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On Monday, an article published in Annals of Internal Medicine describes the results of a study looking at “scam awareness” in older adults without dementia and its relationship to new cases of Alzheimer’s dementia, MCI, and Alzheimer’s–related brain changes. The researchers from Rush Alzheimer’s Disease Center in Chicago found that cognitively normal older persons in the study who were “less aware” of potential scams were at greater risk of developing both MCI and Alzheimer’s dementia, and more likely to have Alzheimer’s–related changes in their brain.

We at the Alzheimer’s Association, Rhode Island Chapter, want to offer our perspective and an opportunity to you for follow up with us if you have more questions or want to expand further on this.

The results of this study suggest that early Alzheimer’s-related brain changes in cognitively normal older persons may cause problems with judgment and decision-making, even prior to the onset of common changes in memory and thinking abilities associated with dementia.

Because older persons, especially those at greater risk for dementia, may be more vulnerable to scams, the Alzheimer’s Association urges our community to be informed, vigilant, aware and active so that no one is subjected to this.

If people are concerned about an individual’s changes in memory or judgment, contact the Alzheimer’s Association at 800-272-3900 or www.alz.org.

In this newly-published study of more than 900 older adults without dementia, researchers found that cognitively healthy seniors in the study who were “less aware” of potential scams were more likely to develop both mild cognitive impairment and Alzheimer’s dementia, and more likely to have Alzheimer’s–related changes in their brain.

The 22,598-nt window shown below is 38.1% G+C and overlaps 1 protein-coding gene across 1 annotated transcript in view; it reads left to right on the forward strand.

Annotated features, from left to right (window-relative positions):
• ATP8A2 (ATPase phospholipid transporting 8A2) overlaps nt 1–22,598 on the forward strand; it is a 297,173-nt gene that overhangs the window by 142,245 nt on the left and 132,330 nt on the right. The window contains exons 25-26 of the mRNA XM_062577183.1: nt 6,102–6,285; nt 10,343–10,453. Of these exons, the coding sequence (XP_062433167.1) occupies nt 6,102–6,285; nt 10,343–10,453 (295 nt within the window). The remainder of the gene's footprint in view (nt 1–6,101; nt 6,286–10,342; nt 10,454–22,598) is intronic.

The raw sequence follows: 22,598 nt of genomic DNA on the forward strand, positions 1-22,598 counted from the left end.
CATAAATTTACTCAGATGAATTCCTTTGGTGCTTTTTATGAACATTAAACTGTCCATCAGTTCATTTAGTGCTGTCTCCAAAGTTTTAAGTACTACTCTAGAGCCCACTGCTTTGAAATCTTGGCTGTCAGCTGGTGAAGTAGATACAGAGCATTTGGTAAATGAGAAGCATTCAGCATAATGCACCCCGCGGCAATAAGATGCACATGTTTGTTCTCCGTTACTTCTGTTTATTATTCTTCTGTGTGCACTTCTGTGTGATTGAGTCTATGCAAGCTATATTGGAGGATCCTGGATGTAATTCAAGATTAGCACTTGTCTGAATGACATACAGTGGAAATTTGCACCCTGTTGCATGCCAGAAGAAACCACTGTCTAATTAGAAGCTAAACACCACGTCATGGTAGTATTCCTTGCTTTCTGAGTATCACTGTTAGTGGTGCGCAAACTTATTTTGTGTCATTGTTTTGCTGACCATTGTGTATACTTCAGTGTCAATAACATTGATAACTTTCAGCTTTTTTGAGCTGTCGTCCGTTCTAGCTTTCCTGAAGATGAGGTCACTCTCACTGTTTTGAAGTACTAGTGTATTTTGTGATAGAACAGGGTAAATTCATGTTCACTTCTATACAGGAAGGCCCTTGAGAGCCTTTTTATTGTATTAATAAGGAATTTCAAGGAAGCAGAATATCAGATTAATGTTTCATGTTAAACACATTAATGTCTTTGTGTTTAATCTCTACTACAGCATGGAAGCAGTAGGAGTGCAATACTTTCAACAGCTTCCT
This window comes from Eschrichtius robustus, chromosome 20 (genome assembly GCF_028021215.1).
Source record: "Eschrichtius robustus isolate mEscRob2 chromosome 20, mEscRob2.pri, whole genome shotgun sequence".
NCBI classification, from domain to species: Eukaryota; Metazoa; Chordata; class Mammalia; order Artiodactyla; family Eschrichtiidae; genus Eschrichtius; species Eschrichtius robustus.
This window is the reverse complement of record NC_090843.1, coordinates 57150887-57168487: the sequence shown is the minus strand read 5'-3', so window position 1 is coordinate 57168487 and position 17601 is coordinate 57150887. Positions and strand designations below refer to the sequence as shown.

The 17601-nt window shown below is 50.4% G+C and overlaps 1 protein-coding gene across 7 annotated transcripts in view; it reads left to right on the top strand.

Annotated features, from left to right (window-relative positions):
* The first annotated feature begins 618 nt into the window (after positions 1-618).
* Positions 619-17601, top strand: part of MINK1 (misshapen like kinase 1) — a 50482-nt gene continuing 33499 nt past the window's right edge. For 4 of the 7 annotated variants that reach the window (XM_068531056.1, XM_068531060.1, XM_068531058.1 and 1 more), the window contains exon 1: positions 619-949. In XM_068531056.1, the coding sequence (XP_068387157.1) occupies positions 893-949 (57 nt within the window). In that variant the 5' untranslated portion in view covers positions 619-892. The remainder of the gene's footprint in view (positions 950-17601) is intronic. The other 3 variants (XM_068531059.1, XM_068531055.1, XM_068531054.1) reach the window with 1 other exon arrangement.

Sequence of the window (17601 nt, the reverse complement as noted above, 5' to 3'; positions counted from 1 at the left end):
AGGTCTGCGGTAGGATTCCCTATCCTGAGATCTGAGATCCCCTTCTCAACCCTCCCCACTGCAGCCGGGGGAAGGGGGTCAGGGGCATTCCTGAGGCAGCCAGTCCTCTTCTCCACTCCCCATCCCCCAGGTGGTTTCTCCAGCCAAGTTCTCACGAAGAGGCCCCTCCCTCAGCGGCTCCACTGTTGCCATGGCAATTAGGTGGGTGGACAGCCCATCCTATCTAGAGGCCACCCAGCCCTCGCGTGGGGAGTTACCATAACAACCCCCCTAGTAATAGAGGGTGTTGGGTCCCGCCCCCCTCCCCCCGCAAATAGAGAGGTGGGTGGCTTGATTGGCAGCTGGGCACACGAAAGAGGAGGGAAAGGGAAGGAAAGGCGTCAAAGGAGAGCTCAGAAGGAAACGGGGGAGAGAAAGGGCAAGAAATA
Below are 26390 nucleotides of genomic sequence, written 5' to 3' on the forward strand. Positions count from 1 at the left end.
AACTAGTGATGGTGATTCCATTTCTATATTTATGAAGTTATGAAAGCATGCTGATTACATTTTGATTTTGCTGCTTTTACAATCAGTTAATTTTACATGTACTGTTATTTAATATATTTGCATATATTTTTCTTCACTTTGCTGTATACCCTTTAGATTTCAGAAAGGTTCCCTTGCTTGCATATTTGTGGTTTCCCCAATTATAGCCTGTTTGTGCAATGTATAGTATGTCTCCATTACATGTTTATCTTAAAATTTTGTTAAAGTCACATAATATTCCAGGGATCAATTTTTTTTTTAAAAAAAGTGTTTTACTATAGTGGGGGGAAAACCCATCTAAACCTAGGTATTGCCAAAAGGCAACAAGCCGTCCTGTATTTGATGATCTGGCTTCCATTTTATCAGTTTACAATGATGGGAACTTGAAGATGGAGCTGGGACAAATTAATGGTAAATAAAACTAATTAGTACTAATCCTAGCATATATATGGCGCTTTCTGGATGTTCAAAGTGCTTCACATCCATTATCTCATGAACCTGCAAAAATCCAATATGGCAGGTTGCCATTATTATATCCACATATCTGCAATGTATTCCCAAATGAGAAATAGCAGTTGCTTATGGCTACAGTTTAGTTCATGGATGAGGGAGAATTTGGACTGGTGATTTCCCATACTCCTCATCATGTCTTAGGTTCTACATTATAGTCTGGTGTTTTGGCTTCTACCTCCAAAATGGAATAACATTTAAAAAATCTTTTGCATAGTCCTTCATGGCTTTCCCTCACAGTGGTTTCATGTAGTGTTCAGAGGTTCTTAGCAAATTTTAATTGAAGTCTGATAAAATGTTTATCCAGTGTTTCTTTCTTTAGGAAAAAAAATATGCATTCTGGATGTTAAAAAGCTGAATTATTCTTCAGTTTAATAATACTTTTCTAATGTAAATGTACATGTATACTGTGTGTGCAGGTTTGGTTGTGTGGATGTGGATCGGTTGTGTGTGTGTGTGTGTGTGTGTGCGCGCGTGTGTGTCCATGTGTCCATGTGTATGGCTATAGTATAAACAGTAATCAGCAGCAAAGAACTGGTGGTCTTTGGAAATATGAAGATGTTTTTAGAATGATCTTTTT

According to these results, low “scam awareness” in older people may be associated with increased risk for Alzheimer’s dementia or MCI in the future. This suggests that there may be alterations in judgment that happen before more severe changes in thinking or memory.

“Changes in judgment, financial ability or decision-making are often the first symptoms that family members may notice,” said McGowan. “Too often these are denied or dismissed, when they may actually be a reason to get evaluated medically.”

Having low “scam awareness” does not mean someone will develop dementia or MCI.

“Finding an association between two things is not the same as cause and effect. These tests and scores have not been proven to predict who will actually fall victim to a scam. Research is needed to create an assessment tool that is validated against real life experience.”

We don’t know yet if this kind of assessment could be valuable as a tool for early detection of Alzheimer’s dementia. More research is needed.

Please reach out to me for any follow up.

The writer is the director of public policy and media relations for the Rhode Island Chapter of the Alzheimer’s Association.

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